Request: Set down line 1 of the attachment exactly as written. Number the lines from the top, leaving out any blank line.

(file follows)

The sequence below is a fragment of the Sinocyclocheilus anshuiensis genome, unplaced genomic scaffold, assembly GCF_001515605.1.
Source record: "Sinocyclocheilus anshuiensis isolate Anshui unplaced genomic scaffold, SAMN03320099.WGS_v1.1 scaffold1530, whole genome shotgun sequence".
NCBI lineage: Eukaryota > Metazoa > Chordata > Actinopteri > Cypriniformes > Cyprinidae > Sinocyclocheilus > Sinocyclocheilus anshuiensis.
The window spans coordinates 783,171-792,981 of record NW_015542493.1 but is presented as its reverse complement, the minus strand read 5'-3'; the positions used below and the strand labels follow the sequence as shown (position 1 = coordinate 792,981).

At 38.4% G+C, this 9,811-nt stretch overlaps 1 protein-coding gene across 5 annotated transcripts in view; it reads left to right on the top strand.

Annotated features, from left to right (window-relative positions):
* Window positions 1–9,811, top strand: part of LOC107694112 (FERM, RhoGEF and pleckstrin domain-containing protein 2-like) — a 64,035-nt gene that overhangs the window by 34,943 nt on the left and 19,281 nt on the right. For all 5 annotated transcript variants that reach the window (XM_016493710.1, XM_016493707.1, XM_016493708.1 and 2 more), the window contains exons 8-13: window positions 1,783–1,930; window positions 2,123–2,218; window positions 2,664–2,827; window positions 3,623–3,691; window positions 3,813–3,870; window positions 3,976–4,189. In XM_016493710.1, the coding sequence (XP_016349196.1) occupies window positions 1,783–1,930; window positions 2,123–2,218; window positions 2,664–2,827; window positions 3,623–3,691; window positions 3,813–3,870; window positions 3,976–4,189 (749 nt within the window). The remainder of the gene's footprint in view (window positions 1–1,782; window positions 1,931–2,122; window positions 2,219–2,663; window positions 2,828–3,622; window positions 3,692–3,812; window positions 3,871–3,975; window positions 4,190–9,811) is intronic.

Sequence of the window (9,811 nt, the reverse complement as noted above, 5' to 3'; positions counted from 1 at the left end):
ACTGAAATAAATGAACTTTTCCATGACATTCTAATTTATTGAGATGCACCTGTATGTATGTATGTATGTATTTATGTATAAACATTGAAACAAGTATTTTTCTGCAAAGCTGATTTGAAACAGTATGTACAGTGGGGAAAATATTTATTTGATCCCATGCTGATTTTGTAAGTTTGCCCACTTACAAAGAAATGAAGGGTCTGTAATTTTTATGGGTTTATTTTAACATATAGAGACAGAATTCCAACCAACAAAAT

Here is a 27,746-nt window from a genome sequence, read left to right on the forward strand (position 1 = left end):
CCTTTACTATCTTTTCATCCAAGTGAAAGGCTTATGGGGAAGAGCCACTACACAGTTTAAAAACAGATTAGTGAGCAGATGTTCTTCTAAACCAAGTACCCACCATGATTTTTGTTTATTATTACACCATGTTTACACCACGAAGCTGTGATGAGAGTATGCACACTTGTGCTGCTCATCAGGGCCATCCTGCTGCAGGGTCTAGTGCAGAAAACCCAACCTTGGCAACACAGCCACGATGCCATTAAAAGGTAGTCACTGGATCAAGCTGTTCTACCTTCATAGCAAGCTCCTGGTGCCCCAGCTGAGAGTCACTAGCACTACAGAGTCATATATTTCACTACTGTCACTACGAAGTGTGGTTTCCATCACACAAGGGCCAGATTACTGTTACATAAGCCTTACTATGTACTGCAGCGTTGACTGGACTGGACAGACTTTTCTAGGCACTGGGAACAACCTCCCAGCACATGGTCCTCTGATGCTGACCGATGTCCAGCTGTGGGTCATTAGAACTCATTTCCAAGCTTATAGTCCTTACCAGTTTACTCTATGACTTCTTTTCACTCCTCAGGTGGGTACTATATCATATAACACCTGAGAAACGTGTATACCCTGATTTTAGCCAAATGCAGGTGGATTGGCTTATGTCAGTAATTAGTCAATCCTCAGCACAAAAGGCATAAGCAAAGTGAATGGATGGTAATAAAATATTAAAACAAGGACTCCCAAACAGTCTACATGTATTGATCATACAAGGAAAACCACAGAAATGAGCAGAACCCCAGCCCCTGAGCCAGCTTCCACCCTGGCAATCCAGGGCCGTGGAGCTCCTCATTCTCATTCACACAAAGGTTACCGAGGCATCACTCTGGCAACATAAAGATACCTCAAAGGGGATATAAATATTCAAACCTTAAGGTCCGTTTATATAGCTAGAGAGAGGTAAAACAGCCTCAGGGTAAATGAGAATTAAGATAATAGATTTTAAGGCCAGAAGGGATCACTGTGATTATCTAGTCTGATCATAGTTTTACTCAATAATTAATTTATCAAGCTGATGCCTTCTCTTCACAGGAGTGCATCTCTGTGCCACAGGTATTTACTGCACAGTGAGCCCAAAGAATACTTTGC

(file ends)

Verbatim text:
The sequence below is a fragment of the Sinocyclocheilus anshuiensis genome, unplaced genomic scaffold, assembly GCF_001515605.1.